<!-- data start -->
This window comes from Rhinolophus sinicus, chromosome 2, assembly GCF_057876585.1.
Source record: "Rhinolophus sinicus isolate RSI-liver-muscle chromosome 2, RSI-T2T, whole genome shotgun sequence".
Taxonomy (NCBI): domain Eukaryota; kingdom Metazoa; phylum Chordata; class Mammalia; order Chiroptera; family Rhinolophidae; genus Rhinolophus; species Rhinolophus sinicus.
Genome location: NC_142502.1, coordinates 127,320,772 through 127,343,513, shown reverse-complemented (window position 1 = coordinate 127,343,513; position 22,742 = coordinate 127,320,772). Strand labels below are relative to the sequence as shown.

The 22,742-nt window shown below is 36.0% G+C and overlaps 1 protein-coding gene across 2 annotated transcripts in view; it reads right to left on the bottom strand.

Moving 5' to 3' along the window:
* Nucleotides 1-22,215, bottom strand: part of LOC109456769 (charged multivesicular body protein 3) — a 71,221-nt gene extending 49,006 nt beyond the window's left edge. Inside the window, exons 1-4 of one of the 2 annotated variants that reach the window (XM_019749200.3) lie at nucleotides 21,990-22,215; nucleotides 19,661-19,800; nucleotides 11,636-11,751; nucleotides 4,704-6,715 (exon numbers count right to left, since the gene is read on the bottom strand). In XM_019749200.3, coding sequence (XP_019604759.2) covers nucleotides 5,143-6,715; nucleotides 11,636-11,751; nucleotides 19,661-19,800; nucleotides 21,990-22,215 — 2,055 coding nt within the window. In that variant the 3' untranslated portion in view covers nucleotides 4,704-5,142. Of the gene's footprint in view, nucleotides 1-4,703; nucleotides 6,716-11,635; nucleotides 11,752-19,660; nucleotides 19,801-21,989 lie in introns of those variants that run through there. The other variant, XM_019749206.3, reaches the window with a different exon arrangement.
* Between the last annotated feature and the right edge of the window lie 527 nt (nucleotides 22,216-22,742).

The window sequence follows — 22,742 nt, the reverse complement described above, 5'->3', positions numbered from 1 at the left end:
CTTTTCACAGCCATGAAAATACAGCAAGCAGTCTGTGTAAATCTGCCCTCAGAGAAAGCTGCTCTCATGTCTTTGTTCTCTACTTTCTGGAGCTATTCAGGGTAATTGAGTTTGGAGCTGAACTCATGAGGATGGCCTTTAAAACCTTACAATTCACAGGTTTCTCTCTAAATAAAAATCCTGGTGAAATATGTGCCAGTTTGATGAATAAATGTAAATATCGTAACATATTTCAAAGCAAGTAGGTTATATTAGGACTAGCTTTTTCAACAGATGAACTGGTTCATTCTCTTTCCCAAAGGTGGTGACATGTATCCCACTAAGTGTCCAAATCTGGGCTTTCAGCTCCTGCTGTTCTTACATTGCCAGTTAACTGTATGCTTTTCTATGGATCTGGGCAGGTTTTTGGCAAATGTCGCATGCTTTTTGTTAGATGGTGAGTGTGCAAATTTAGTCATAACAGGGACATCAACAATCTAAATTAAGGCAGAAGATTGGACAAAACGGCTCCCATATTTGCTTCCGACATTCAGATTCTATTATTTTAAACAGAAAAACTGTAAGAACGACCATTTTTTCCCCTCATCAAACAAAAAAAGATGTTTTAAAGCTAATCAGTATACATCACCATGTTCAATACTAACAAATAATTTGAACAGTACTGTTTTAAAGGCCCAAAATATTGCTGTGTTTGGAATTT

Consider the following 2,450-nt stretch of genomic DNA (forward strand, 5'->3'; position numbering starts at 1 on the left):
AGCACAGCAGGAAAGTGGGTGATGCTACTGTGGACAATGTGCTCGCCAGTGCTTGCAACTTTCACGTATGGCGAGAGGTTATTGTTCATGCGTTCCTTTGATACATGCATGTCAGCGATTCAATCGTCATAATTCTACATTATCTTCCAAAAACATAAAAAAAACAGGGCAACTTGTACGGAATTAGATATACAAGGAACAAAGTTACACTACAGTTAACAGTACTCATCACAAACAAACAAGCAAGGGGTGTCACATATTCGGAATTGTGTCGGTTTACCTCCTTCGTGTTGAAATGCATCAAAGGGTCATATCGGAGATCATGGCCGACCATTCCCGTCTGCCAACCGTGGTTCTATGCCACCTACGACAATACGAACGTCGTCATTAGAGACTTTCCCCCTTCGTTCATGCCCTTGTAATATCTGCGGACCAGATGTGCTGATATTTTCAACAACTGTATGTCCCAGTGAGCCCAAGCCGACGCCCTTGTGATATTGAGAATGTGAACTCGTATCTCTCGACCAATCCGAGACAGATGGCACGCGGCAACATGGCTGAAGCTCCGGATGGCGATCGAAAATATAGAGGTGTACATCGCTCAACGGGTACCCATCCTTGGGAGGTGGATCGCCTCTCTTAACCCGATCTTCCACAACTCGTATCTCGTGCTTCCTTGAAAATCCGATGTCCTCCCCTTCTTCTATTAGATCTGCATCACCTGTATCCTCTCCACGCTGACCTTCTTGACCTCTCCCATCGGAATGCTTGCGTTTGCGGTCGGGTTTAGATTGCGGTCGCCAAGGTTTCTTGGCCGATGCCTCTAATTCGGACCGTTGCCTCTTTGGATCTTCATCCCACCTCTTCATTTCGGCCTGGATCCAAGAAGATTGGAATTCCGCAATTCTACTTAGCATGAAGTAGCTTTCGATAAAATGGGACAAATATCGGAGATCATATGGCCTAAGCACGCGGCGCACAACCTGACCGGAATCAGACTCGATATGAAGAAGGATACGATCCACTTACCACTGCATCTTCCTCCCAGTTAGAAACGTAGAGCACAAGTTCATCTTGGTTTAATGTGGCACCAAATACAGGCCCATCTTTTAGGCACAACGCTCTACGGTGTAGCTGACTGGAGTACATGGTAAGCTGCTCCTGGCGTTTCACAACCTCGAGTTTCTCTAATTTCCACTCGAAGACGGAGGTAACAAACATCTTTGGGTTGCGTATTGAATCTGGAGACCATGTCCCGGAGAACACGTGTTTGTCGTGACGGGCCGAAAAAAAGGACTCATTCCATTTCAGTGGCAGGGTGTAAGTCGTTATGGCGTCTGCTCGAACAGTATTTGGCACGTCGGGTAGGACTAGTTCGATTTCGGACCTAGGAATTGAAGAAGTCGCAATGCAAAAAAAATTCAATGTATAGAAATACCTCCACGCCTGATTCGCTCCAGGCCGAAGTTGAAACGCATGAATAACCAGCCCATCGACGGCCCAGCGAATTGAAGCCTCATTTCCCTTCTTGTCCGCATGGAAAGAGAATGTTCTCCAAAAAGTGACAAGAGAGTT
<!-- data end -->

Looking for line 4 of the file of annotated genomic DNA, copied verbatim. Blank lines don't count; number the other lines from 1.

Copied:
Genome location: NC_142502.1, coordinates 127,320,772 through 127,343,513, shown reverse-complemented (window position 1 = coordinate 127,343,513; position 22,742 = coordinate 127,320,772). Strand labels below are relative to the sequence as shown.